detect presence of multipath error for the particular satellite based on the pressure sensor signal and the pseudoranges associated with the one or more satellites.
6. The navigation receiver of claim 5, wherein the one or more position filters are further configured to:
calculate a GNSS altitude based on the pseudoranges associated with the one or more satellites;
calculate a barometric altitude based on the pressure sensor signal; and
wherein the detection of multipath error is based on a comparison between the GNSS altitude and the barometric altitude.
7. The navigation receiver of claim 5, wherein the one or more position filters are further configured to:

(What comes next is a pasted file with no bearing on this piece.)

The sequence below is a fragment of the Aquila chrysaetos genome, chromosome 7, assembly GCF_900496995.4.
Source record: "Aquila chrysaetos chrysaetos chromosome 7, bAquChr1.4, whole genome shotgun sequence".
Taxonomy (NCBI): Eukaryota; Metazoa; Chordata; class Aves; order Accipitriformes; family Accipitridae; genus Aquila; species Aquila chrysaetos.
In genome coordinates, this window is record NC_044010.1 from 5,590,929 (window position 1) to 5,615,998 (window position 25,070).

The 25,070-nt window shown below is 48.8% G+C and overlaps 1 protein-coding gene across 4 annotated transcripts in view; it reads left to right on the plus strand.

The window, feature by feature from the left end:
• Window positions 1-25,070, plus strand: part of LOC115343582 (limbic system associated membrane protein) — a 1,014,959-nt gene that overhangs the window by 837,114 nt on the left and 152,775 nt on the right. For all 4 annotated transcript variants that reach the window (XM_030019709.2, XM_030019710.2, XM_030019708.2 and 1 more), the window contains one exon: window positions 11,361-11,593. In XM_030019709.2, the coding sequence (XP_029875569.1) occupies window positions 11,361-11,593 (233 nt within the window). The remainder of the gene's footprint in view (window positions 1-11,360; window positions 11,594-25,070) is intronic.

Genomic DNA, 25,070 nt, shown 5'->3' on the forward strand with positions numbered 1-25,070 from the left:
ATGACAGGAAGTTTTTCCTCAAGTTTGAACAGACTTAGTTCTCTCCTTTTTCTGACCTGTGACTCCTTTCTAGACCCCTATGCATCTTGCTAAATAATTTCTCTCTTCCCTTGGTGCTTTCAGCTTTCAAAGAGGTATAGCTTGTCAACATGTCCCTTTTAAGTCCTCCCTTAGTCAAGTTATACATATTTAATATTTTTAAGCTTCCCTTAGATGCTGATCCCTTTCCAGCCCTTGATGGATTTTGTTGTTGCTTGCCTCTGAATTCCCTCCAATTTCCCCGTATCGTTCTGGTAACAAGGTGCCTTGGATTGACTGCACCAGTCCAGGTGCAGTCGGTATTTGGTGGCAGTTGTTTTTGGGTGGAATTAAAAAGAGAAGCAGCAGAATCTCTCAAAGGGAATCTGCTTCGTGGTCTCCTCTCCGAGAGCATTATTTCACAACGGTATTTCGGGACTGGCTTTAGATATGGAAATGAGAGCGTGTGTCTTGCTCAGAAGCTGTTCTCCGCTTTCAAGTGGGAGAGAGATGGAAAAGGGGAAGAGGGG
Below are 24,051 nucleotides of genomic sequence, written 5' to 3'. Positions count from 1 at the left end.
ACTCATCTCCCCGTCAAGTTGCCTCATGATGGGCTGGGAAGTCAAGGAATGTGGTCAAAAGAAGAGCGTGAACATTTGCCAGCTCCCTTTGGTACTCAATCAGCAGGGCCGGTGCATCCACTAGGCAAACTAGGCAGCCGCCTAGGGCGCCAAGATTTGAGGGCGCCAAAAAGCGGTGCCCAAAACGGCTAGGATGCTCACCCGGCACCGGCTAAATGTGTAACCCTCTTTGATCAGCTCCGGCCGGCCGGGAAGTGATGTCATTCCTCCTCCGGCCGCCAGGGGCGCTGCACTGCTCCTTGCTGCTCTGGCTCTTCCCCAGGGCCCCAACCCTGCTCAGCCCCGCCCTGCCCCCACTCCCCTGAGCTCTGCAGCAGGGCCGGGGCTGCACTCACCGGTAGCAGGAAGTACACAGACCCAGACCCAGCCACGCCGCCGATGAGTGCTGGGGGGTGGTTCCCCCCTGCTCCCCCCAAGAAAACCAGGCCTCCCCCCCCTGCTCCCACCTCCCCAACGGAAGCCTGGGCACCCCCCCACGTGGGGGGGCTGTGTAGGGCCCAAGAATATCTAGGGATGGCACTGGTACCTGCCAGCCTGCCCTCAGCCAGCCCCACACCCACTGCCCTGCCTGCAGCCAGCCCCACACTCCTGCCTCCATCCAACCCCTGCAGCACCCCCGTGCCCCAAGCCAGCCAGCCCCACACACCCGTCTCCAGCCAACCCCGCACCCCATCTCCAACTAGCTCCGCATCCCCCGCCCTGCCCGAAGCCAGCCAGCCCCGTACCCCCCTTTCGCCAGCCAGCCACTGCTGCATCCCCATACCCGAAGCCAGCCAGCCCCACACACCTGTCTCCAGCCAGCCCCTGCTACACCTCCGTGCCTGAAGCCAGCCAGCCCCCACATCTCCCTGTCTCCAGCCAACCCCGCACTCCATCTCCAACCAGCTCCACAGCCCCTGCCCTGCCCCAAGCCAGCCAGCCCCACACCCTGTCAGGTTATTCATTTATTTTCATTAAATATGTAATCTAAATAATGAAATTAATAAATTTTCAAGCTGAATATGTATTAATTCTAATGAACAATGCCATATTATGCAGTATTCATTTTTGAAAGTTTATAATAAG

compute a first variation in GNSS altitudes based on the pseudoranges, corresponding to two GNSS position fixes;
compute a second variation in barometric altitudes based on the pressure sensor signal, corresponding to the two GNSS position fixes; and
wherein the detection of multipath error is based on a comparison between the first and the second variation.
8. The navigation receiver of claim 5, wherein the one or more position filters are further configured to:
calculate a barometric altitude based on the pressure sensor signal; and
determine a range in pseudorange variation for the particular satellite, based on at least the barometric altitude and a satellite position of the particular satellite.
9. A method in a navigation receiver, comprising:
obtaining a pressure sensor signal;
obtaining pseudoranges associated with one or more satellites; and